The sisters received a grant from the National Religious Retirement Office (NRRO) to underwrite a feasibility study. The study identified immediate, intermediate, and long-term care needs for each of the congregations, and set forth patterns of aging through the year 2018 when less than 10% of the members will be below age 70. Research made it clear to the sisters that a State-licensed facility, eligible for Medicaid and SSI benefits would provide dignified, efficient care while conserving resources.  The findings also confirmed that none of the congregations could provide this level of care on its own.  Collaboration was the only practical answer.

 Finding a location

Finding the right location was paramount. Almost immediately, a tract of undeveloped land in Hartsdale, NY captured the Board’s interest. The 130+-acre property had a unique history: The land was owned by the Archdiocese of New York and adjoined a building that the Archdiocese had leased in 1995 to the New York Mercy Sisters for their new offices and a convent. The congregations agreed that a parcel of the Hartsdale site was best suited to everyone’s needs for transportation, proximity to various motherhouses and convents, and access to a stable labor pool within an active local community.

 Consequently, the Board expressed its interest with the Archdiocese of New York. True to their spirit of collaboration, at least one member from every congregation participated in these discussions whenever possible.

From the beginning, John Cardinal O’Connor was keenly inter­ested in the Marian Woods proposal and applauded the five communities for their vision and collaboration.  The Cardinal’s emphatic concern was that the project not exclude any religious. The Board assured the Cardinal that if beds became available at Marian Woods, members of other congregations of women religious would be welcome to reside there.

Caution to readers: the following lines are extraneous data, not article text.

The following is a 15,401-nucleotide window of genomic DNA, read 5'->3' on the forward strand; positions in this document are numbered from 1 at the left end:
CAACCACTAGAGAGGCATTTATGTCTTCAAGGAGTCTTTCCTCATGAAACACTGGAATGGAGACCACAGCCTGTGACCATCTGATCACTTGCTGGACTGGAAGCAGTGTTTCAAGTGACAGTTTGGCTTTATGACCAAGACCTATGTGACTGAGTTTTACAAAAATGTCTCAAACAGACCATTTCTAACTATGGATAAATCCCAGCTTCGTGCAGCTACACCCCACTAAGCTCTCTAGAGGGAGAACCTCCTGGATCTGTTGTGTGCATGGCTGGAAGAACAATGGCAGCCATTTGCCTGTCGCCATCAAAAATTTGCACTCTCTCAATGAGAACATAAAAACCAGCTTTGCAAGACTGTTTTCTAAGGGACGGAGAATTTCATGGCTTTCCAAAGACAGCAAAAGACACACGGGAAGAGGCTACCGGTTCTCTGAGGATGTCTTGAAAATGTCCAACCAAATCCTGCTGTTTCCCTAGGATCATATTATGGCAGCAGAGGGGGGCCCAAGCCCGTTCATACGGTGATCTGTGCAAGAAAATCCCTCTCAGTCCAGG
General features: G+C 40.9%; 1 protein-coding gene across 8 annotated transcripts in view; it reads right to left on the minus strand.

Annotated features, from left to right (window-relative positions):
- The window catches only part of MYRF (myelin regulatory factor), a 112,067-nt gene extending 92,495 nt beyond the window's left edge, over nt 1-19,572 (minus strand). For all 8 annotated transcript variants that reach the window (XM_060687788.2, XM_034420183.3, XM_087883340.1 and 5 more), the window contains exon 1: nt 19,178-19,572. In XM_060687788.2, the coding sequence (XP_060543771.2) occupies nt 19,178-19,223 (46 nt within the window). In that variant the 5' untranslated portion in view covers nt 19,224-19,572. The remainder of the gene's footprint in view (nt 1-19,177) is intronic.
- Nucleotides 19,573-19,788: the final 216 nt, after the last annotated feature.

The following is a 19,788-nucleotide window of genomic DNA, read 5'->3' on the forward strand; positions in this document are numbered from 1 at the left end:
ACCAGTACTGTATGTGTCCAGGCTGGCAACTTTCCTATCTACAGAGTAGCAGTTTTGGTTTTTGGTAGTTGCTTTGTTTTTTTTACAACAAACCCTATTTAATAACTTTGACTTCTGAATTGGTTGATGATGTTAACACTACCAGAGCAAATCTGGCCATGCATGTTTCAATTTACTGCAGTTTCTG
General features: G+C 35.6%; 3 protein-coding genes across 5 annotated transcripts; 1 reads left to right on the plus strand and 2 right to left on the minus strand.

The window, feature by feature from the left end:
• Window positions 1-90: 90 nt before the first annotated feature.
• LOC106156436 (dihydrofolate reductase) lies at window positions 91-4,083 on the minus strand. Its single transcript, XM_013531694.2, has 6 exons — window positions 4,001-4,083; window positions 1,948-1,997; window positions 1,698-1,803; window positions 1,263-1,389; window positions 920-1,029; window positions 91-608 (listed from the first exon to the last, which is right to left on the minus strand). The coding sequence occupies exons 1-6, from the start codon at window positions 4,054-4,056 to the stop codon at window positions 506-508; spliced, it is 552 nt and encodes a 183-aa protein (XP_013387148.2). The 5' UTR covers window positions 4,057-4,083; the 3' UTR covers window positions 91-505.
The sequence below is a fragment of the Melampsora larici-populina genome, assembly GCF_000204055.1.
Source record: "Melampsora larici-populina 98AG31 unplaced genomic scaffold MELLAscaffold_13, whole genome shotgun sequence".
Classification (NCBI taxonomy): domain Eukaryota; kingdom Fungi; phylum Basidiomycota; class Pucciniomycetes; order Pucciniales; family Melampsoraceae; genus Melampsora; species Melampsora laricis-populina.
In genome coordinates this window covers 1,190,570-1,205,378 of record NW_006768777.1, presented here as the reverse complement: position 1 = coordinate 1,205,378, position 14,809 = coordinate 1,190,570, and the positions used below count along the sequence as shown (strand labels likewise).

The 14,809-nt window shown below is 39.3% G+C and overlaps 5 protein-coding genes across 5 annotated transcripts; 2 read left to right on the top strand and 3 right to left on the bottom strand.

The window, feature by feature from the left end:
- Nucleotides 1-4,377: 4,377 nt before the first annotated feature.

On July 29, 1999, the Board acquired an 11.2 acre tract of land from the Archdiocese of New York for a price less than market value. The remaining 120-acre parcel was sold to the Town of Hartsdale, fulfilling that community’s requirement for protected passive park land.

 Cooperation and prayer

What made the Marian Woods experience unique for its Board is that the five partners did not make just one commitment to each other. They renewed their commitment repeatedly, never accepting a setback, but using it instead as an opportunity to regroup and try again. Whenever an impasse threatened to end their plan, the sisters sought comfort in each other, the advice of pro­fessionals, and prayer.


The construction phase

Once the land was secured, the five congregations had to guar­antee the construction loan. With little delay the Board developed a working budget for Marian Woods, identified staffing patterns, and developed an admissions policy and procedures manual.  Other important victories occurred during this period as well. Through the efforts of Marian Woods’ professional fundraising counsel, noted author Mary Higgins Clark agreed to serve as Honorary Chair of the Marian Woods Capital Campaign. Major donors were identified, and by the Spring of 2000, the campaign had exceeded its goal up to that point of raising $2.8 million. At this time, the largest major gift of $1 million was pledged over a five (5) year period by the Ladies of Charity of the Archdiocese of New York.

 A model of collaboration

In January 2000, just a few months before his death, Cardinal O’Connor wrote a message of congratulations to the Board. “I applaud all five communities for their vision and collaboration to make Marian Woods a reality,” said the Cardinal. “This unique home for our senior religious will be quite unlike anything in the Archdiocese, and represents…a unique opportunity to help those who have cared for so many for so long.”